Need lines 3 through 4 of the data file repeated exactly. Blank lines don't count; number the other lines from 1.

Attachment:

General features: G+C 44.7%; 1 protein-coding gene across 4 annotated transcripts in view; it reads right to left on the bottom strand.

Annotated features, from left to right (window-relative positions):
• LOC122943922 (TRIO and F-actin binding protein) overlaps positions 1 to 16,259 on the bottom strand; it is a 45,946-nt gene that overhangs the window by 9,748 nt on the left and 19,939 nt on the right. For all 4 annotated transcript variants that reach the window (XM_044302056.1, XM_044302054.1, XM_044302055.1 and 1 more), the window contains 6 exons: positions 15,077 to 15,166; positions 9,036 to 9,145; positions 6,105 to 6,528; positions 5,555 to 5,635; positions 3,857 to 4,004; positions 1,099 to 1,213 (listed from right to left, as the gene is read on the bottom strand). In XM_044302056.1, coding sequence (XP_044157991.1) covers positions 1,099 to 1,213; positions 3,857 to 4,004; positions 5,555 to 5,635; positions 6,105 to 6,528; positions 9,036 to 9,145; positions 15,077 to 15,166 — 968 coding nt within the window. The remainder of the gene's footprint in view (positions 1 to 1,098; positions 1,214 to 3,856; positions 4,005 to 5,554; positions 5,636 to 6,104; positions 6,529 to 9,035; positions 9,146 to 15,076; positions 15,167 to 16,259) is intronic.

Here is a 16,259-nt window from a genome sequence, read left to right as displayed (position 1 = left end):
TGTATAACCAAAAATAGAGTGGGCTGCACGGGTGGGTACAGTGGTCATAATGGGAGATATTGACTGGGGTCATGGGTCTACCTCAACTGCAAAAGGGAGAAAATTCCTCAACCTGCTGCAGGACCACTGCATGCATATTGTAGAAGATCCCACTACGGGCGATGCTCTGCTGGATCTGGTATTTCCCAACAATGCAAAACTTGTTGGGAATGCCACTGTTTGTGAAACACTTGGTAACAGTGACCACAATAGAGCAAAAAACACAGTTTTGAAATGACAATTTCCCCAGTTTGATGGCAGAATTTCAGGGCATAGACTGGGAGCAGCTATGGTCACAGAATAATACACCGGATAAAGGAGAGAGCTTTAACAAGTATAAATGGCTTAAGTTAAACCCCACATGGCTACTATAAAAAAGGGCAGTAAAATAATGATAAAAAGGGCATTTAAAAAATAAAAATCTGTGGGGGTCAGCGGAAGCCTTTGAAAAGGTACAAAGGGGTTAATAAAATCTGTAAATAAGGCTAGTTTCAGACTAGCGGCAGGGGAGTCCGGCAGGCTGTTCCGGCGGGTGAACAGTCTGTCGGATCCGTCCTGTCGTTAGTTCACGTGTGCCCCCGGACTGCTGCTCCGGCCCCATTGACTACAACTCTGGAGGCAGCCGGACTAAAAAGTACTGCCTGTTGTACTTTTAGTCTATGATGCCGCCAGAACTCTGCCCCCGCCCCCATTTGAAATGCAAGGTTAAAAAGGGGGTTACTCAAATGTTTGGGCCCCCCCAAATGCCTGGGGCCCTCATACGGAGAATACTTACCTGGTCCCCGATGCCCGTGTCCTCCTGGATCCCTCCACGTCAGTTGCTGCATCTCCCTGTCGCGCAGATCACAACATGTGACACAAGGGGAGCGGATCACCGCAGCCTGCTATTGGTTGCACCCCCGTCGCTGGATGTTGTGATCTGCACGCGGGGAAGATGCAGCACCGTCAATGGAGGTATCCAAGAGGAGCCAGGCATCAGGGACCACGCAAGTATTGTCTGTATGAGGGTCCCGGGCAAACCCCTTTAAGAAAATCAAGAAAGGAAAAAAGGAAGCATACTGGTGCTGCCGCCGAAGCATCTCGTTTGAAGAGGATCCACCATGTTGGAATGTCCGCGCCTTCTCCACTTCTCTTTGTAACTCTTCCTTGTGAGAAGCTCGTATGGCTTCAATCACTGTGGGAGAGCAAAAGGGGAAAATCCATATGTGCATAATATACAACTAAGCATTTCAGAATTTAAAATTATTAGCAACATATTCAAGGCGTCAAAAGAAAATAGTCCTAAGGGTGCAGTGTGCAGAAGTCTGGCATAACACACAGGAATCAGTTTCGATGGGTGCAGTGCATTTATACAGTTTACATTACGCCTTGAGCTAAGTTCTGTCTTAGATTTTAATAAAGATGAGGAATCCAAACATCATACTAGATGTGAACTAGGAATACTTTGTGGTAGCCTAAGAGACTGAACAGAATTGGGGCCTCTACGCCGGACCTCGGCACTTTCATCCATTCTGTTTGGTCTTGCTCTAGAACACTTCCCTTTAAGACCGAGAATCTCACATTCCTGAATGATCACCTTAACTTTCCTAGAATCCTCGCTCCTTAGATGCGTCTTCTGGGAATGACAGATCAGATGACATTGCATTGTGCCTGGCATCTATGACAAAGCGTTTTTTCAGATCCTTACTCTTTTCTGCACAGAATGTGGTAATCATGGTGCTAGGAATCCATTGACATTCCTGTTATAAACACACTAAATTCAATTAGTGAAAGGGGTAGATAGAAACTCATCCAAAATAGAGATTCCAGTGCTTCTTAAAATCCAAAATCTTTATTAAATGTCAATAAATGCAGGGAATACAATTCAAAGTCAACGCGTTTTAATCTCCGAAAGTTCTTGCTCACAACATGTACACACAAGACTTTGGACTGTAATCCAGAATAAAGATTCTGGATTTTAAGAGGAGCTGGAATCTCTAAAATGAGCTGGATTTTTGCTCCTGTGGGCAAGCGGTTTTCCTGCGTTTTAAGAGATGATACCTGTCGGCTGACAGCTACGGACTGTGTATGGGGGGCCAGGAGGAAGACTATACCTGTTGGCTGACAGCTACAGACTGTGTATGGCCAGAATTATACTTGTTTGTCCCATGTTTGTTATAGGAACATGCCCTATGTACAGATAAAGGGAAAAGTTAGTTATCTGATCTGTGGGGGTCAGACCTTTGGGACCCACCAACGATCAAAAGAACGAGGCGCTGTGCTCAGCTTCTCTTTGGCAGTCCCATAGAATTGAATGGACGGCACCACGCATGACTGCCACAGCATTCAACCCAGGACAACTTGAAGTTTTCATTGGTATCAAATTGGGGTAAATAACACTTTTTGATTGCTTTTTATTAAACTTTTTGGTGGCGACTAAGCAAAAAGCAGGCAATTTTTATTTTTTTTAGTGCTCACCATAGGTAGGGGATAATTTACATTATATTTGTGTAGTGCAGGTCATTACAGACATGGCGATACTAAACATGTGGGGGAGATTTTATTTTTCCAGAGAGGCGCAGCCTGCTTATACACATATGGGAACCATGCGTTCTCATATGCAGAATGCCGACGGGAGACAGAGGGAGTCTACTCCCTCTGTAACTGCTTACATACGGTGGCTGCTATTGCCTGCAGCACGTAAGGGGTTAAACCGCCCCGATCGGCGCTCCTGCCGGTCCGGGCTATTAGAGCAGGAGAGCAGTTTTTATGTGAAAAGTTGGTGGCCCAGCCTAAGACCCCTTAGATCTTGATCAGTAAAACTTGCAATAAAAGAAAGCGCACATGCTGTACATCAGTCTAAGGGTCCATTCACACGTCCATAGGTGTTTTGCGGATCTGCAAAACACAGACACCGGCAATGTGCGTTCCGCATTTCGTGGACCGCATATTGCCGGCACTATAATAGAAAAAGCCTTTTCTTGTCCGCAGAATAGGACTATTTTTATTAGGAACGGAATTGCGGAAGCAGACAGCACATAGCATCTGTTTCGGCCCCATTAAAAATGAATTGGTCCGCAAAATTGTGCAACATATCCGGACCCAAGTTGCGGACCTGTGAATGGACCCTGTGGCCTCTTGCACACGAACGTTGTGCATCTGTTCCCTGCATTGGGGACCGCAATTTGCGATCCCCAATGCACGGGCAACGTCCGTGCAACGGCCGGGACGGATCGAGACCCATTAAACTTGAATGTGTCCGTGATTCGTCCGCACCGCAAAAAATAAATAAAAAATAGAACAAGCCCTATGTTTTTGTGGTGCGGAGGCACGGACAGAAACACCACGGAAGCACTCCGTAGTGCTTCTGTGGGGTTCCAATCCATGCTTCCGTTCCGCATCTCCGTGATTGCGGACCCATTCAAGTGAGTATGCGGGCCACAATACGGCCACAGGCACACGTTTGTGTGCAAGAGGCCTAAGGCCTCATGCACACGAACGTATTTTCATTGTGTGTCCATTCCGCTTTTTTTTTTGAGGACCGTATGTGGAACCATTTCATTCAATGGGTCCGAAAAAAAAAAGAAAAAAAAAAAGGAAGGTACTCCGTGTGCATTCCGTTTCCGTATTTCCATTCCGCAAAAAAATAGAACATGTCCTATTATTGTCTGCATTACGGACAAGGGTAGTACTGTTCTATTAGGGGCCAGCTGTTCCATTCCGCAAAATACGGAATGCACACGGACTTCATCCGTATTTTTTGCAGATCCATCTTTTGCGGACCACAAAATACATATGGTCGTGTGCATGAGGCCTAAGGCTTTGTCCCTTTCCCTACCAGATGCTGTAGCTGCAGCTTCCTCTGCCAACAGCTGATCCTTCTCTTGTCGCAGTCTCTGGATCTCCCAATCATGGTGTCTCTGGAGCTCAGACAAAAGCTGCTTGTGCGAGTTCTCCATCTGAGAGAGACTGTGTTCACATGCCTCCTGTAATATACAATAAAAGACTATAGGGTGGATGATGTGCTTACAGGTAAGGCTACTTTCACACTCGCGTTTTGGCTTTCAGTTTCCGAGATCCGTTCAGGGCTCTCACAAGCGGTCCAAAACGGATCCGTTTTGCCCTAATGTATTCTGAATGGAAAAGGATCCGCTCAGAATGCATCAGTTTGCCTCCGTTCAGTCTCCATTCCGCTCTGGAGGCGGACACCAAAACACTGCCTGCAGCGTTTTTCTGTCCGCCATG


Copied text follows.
• LOC122943922 (TRIO and F-actin binding protein) overlaps positions 1 to 16,259 on the bottom strand; it is a 45,946-nt gene that overhangs the window by 9,748 nt on the left and 19,939 nt on the right. For all 4 annotated transcript variants that reach the window (XM_044302056.1, XM_044302054.1, XM_044302055.1 and 1 more), the window contains 6 exons: positions 15,077 to 15,166; positions 9,036 to 9,145; positions 6,105 to 6,528; positions 5,555 to 5,635; positions 3,857 to 4,004; positions 1,099 to 1,213 (listed from right to left, as the gene is read on the bottom strand). In XM_044302056.1, coding sequence (XP_044157991.1) covers positions 1,099 to 1,213; positions 3,857 to 4,004; positions 5,555 to 5,635; positions 6,105 to 6,528; positions 9,036 to 9,145; positions 15,077 to 15,166 — 968 coding nt within the window. The remainder of the gene's footprint in view (positions 1 to 1,098; positions 1,214 to 3,856; positions 4,005 to 5,554; positions 5,636 to 6,104; positions 6,529 to 9,035; positions 9,146 to 15,076; positions 15,167 to 16,259) is intronic.

Here is a 16,259-nt window from a genome sequence, read left to right as displayed (position 1 = left end):